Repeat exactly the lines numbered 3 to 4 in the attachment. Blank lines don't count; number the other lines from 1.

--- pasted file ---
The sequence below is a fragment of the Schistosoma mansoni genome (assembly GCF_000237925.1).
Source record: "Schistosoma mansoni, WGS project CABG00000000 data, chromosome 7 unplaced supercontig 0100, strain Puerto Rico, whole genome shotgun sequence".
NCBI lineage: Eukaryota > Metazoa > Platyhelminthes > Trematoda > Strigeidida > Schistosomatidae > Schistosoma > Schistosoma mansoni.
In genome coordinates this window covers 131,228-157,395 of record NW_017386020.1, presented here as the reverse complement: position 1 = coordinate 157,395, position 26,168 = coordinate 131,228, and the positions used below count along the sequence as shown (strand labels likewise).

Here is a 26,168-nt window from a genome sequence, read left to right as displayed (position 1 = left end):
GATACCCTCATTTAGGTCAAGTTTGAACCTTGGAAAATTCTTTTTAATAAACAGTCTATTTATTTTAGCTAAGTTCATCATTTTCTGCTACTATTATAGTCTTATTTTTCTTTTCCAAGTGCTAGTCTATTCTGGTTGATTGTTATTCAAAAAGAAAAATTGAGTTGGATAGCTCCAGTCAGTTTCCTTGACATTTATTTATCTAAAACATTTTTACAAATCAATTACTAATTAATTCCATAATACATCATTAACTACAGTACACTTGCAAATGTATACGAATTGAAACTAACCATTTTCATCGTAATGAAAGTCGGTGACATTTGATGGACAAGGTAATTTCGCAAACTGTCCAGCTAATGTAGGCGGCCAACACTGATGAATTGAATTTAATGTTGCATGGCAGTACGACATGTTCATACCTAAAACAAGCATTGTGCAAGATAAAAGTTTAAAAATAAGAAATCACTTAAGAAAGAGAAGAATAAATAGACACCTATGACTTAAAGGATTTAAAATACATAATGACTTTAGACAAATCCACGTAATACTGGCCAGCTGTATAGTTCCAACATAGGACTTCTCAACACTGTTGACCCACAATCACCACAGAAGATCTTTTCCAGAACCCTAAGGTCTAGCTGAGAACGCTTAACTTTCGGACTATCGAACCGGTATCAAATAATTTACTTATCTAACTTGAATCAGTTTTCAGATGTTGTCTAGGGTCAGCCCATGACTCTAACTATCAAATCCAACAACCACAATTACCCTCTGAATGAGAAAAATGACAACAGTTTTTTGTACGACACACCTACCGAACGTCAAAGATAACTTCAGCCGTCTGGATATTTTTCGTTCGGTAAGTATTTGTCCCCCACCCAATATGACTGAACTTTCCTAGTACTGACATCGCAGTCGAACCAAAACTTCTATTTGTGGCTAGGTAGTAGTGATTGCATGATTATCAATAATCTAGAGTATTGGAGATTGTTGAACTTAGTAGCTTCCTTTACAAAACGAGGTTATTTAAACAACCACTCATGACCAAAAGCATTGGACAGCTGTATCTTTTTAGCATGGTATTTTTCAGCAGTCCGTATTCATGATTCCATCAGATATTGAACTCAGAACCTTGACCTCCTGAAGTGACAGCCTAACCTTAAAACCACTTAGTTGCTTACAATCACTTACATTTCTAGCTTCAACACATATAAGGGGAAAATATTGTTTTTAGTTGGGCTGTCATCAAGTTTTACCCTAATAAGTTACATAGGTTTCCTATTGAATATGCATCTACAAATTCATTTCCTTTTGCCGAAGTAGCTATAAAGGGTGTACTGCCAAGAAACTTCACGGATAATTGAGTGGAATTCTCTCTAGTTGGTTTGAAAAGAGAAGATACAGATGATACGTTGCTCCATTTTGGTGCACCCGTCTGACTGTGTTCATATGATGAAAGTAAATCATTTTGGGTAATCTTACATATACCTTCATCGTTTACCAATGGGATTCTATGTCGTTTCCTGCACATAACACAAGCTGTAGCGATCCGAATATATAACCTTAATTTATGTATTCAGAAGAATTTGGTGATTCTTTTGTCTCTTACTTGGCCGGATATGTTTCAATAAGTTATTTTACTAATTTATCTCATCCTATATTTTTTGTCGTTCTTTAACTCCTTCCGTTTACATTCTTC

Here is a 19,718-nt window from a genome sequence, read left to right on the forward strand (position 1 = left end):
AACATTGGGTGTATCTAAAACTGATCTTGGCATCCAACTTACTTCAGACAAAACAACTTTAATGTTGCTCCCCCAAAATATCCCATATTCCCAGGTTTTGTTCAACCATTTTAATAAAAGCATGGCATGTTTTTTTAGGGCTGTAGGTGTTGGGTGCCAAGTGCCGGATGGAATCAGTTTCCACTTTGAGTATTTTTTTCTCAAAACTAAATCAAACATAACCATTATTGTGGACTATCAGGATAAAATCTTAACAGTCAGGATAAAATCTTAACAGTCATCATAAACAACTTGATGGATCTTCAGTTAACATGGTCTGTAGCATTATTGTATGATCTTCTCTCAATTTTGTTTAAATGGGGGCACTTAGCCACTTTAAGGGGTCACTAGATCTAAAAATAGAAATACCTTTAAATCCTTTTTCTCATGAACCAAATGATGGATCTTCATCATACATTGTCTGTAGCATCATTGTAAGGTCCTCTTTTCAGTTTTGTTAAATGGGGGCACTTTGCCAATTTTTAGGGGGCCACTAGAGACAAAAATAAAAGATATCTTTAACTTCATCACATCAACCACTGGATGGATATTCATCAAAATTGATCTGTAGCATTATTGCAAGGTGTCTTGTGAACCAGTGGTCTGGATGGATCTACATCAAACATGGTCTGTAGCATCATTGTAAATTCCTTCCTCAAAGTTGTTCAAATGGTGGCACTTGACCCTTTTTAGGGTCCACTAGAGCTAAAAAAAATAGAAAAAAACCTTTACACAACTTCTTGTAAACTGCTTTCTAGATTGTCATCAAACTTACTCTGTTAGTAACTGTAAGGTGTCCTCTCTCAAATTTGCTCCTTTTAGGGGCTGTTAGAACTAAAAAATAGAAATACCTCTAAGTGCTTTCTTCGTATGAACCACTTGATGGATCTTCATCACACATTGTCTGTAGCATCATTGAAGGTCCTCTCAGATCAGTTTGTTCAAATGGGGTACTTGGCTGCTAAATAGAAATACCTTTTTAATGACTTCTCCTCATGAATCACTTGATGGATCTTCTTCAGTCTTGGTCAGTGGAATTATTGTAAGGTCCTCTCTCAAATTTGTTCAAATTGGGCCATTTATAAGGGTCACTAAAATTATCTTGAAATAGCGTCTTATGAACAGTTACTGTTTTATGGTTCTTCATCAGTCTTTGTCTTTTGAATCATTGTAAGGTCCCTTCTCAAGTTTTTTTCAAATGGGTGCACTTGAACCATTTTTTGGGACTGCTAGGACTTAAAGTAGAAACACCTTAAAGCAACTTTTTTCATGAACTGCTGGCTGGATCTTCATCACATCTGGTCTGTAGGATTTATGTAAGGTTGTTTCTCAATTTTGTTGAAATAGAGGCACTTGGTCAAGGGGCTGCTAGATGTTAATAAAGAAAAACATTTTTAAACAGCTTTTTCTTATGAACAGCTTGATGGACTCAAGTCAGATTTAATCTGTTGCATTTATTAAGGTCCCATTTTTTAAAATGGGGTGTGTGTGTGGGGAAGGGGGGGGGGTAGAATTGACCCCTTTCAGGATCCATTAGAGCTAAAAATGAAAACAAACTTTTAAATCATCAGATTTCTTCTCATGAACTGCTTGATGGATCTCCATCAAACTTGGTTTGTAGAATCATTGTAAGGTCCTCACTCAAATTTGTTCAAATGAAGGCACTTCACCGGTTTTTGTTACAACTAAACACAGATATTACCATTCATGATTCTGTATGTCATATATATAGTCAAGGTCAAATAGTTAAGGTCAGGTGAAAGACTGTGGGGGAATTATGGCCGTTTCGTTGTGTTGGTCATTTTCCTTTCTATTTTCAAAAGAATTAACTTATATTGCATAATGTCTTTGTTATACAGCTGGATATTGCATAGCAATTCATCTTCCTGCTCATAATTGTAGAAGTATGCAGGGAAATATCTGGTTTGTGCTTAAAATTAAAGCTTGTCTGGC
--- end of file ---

NCBI lineage: Eukaryota > Metazoa > Platyhelminthes > Trematoda > Strigeidida > Schistosomatidae > Schistosoma > Schistosoma mansoni.
In genome coordinates this window covers 131,228-157,395 of record NW_017386020.1, presented here as the reverse complement: position 1 = coordinate 157,395, position 26,168 = coordinate 131,228, and the positions used below count along the sequence as shown (strand labels likewise).